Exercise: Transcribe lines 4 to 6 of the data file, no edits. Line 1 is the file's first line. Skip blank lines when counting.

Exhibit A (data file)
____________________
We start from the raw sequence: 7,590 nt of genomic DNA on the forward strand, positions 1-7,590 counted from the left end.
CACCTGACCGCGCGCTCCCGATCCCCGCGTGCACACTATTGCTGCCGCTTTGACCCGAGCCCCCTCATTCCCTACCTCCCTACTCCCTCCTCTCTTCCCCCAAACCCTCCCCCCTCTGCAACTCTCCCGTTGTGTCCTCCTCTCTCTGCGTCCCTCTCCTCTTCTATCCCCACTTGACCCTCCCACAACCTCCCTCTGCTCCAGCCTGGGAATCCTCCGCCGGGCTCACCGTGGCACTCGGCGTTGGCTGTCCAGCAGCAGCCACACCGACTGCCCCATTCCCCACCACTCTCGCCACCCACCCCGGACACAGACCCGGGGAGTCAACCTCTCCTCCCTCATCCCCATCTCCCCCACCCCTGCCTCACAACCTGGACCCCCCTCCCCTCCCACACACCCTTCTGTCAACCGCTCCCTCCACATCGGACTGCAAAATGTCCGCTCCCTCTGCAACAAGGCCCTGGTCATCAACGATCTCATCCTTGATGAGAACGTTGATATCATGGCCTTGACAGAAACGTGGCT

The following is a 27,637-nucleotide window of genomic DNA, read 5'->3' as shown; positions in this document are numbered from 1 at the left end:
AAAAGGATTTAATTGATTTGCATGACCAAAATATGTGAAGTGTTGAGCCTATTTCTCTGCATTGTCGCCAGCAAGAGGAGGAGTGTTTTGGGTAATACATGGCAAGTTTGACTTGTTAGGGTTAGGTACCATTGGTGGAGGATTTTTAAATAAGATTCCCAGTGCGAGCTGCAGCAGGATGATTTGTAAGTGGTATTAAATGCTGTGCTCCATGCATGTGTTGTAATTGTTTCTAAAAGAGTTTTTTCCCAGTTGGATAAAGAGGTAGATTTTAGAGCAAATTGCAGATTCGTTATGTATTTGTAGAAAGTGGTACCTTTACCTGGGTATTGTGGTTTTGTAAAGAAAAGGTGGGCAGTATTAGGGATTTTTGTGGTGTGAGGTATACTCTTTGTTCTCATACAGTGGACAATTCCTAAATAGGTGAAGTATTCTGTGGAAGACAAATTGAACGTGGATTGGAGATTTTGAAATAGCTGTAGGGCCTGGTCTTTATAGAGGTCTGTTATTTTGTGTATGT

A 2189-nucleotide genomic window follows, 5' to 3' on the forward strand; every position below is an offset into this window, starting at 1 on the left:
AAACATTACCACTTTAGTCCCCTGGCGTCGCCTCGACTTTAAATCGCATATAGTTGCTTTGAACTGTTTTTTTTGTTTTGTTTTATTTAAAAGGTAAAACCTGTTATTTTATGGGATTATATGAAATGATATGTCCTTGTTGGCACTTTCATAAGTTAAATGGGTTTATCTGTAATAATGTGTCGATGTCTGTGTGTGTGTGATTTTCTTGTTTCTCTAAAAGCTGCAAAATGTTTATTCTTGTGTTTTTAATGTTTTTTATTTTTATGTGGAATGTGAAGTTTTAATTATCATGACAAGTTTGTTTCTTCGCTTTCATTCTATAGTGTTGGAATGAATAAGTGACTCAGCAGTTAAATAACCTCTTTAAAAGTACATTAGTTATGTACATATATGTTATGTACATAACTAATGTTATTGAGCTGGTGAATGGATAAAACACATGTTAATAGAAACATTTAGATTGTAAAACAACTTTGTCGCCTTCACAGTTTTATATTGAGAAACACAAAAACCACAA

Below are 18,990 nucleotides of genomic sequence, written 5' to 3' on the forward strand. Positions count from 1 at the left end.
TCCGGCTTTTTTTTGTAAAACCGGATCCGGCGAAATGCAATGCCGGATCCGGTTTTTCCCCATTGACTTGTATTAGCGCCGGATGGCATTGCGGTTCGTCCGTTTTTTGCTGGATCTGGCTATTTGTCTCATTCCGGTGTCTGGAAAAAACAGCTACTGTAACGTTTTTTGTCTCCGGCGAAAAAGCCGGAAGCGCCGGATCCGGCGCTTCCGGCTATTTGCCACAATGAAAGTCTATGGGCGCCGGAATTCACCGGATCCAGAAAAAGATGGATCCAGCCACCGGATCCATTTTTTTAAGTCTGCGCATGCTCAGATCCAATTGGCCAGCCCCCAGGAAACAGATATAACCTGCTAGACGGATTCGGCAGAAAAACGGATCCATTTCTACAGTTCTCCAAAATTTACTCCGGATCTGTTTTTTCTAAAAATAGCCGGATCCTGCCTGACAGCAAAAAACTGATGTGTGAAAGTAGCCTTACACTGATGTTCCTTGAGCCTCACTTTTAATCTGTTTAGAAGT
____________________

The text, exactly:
AAAAGGATTTAATTGATTTGCATGACCAAAATATGTGAAGTGTTGAGCCTATTTCTCTGCATTGTCGCCAGCAAGAGGAGGAGTGTTTTGGGTAATACATGGCAAGTTTGACTTGTTAGGGTTAGGTACCATTGGTGGAGGATTTTTAAATAAGATTCCCAGTGCGAGCTGCAGCAGGATGATTTGTAAGTGGTATTAAATGCTGTGCTCCATGCATGTGTTGTAATTGTTTCTAAAAGAGTTTTTTCCCAGTTGGATAAAGAGGTAGATTTTAGAGCAAATTGCAGATTCGTTATGTATTTGTAGAAAGTGGTACCTTTACCTGGGTATTGTGGTTTTGTAAAGAAAAGGTGGGCAGTATTAGGGATTTTTGTGGTGTGAGGTATACTCTTTGTTCTCATACAGTGGACAATTCCTAAATAGGTGAAGTATTCTGTGGAAGACAAATTGAACGTGGATTGGAGATTTTGAAATAGCTGTAGGGCCTGGTCTTTATAGAGGTCTGTTATTTTGTGTATGT

A 2189-nucleotide genomic window follows, 5' to 3' on the forward strand; every position below is an offset into this window, starting at 1 on the left:
AAACATTACCACTTTAGTCCCCTGGCGTCGCCTCGACTTTAAATCGCATATAGTTGCTTTGAACTGTTTTTTTTGTTTTGTTTTATTTAAAAGGTAAAACCTGTTATTTTATGGGATTATATGAAATGATATGTCCTTGTTGGCACTTTCATAAGTTAAATGGGTTTATCTGTAATAATGTGTCGATGTCTGTGTGTGTGTGATTTTCTTGTTTCTCTAAAAGCTGCAAAATGTTTATTCTTGTGTTTTTAATGTTTTTTATTTTTATGTGGAATGTGAAGTTTTAATTATCATGACAAGTTTGTTTCTTCGCTTTCATTCTATAGTGTTGGAATGAATAAGTGACTCAGCAGTTAAATAACCTCTTTAAAAGTACATTAGTTATGTACATATATGTTATGTACATAACTAATGTTATTGAGCTGGTGAATGGATAAAACACATGTTAATAGAAACATTTAGATTGTAAAACAACTTTGTCGCCTTCACAGTTTTATATTGAGAAACACAAAAACCACAA